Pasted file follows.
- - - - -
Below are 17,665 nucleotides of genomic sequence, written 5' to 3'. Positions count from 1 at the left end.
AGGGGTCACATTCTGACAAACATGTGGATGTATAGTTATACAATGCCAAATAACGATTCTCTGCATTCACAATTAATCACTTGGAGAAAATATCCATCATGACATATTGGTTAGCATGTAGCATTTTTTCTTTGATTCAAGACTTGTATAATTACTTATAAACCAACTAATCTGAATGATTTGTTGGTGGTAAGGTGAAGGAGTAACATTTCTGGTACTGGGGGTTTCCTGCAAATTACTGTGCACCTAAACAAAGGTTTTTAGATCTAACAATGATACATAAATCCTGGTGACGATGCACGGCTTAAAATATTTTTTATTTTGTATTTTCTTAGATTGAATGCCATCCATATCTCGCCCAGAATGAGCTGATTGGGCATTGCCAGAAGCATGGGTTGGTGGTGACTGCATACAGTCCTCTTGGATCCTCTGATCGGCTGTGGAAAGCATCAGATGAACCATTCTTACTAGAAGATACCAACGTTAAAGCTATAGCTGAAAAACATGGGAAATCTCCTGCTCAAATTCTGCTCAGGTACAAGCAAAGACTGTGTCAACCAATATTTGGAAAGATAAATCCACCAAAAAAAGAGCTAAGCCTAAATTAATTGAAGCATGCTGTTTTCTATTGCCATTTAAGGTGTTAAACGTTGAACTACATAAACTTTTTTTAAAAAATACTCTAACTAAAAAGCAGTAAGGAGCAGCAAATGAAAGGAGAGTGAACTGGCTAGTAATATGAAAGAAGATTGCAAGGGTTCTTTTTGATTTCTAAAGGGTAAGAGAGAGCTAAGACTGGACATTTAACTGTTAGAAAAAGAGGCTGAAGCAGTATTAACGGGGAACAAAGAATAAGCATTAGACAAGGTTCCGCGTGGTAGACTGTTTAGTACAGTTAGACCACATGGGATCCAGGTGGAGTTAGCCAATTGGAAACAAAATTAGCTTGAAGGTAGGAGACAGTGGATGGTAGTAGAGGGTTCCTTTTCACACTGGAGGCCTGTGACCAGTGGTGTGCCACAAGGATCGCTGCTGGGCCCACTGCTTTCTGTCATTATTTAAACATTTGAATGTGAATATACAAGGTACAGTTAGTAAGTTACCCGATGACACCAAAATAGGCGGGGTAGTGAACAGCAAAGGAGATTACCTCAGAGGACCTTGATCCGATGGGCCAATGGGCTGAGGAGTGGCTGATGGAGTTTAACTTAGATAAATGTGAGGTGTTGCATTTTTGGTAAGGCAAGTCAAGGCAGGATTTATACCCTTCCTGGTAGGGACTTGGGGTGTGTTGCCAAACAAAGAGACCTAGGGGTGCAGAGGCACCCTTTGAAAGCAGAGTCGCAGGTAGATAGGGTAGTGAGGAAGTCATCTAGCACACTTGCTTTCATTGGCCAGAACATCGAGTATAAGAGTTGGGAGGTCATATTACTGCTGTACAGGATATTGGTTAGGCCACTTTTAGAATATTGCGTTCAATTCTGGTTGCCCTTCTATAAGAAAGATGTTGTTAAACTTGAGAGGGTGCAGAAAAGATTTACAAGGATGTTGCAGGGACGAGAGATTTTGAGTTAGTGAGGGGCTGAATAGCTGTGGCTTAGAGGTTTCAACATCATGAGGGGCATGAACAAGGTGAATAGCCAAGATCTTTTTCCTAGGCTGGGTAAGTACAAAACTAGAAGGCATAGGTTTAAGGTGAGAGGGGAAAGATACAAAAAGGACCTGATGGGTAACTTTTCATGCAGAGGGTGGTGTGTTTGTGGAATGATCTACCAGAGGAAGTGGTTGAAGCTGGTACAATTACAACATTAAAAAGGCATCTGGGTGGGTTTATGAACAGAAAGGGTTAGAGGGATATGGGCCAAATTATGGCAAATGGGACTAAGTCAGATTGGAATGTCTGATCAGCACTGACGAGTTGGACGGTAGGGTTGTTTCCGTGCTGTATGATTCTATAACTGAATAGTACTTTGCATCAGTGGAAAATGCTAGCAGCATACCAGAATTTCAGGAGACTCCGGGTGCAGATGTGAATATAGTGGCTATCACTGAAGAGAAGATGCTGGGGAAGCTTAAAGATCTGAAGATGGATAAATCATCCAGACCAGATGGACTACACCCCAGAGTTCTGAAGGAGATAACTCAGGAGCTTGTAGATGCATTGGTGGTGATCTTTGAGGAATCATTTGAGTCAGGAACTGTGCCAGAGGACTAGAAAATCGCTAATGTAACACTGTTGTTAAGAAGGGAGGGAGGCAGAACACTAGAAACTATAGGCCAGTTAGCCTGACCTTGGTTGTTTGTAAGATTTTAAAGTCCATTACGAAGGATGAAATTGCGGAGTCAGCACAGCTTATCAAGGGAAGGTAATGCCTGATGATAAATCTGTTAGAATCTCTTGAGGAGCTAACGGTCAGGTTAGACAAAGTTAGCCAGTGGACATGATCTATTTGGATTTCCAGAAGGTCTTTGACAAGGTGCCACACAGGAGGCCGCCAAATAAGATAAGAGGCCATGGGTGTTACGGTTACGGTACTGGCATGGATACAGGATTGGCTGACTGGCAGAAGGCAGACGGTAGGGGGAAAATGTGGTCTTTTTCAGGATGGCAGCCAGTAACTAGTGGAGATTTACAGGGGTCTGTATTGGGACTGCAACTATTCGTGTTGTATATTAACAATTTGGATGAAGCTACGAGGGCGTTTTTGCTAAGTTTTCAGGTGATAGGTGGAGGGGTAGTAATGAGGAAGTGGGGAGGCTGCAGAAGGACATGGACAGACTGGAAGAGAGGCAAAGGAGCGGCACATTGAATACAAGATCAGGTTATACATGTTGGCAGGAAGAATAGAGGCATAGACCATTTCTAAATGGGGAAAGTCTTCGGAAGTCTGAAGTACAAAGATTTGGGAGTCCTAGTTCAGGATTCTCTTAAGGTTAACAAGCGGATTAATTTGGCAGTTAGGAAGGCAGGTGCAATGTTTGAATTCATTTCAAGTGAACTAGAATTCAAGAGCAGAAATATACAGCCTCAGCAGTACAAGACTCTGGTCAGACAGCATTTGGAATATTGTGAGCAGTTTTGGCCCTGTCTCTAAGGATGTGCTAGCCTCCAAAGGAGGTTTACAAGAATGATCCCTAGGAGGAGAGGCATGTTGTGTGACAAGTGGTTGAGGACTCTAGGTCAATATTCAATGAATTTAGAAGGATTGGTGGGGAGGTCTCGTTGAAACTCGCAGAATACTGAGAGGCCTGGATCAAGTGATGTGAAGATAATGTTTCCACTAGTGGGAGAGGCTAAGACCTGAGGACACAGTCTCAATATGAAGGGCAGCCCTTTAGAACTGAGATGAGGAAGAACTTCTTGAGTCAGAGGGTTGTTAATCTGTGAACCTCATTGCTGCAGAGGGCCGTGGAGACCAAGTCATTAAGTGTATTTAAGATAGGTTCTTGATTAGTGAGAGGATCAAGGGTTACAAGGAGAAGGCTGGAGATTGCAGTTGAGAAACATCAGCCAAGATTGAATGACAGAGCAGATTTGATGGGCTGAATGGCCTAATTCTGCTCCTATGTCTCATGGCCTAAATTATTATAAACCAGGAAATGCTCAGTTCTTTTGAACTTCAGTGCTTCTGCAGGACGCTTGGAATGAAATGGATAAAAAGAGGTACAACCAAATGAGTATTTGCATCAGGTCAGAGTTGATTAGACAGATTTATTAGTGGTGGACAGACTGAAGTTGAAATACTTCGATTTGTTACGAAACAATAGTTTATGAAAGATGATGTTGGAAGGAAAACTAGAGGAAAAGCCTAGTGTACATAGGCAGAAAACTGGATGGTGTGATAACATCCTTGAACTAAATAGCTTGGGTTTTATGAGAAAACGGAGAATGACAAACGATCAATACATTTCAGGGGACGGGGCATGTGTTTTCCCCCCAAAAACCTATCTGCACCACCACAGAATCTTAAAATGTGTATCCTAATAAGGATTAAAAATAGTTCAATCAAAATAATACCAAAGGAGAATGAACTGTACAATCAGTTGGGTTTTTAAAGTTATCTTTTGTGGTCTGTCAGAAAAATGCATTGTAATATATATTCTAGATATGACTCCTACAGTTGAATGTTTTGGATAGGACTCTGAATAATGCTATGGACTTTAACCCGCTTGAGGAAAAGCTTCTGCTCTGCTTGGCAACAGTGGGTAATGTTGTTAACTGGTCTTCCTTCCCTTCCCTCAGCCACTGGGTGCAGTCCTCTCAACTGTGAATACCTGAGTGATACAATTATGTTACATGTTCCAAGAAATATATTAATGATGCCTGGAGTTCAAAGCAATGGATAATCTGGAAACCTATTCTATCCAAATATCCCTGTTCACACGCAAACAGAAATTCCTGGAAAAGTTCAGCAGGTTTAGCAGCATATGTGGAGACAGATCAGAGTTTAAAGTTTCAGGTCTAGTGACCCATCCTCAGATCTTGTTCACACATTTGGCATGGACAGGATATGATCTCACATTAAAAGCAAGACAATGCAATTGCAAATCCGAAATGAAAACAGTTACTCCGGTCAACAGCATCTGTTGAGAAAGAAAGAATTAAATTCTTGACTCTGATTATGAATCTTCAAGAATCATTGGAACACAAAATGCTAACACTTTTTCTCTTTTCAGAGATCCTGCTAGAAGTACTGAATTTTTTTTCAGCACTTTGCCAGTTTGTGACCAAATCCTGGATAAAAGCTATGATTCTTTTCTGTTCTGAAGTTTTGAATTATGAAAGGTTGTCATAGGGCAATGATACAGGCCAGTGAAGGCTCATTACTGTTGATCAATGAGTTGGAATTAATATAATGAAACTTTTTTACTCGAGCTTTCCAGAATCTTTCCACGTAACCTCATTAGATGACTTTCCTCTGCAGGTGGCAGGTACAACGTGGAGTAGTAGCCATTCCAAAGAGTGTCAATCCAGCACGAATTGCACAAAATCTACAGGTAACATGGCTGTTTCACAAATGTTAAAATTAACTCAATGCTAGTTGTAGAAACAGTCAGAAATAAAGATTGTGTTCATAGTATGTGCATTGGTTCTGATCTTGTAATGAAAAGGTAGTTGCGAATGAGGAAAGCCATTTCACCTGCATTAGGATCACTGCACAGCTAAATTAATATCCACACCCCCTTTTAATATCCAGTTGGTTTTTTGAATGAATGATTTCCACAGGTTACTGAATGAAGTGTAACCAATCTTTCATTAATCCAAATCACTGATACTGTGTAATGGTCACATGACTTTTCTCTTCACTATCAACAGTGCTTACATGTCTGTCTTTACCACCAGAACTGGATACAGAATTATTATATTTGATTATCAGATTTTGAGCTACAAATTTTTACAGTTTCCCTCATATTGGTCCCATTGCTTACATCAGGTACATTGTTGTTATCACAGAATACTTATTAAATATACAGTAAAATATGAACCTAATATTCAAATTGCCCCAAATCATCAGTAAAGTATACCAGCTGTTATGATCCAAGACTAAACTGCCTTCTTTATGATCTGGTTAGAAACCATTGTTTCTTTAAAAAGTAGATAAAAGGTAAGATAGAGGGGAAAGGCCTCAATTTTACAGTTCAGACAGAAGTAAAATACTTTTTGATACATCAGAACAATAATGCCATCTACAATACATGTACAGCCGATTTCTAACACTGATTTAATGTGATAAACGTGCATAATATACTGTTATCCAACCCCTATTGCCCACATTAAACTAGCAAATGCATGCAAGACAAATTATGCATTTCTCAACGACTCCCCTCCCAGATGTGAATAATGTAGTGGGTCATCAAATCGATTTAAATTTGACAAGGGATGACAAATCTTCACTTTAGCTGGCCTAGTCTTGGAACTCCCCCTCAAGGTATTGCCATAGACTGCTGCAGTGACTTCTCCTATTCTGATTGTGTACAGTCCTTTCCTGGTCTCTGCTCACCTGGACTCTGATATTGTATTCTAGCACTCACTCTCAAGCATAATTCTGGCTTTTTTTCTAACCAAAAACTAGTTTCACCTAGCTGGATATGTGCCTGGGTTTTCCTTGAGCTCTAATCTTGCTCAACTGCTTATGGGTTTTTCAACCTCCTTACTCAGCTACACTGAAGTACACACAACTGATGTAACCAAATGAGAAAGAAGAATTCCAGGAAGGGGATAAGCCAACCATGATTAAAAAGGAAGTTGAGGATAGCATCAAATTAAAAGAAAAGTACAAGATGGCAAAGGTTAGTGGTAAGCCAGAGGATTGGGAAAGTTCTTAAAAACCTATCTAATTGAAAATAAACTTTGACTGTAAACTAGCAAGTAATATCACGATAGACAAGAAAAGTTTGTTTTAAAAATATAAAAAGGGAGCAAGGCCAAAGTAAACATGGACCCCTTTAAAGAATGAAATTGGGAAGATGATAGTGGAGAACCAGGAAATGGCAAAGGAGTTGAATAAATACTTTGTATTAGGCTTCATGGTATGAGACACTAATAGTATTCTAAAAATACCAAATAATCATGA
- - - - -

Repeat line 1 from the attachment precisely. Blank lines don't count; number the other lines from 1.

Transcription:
Below are 17,665 nucleotides of genomic sequence, written 5' to 3'. Positions count from 1 at the left end.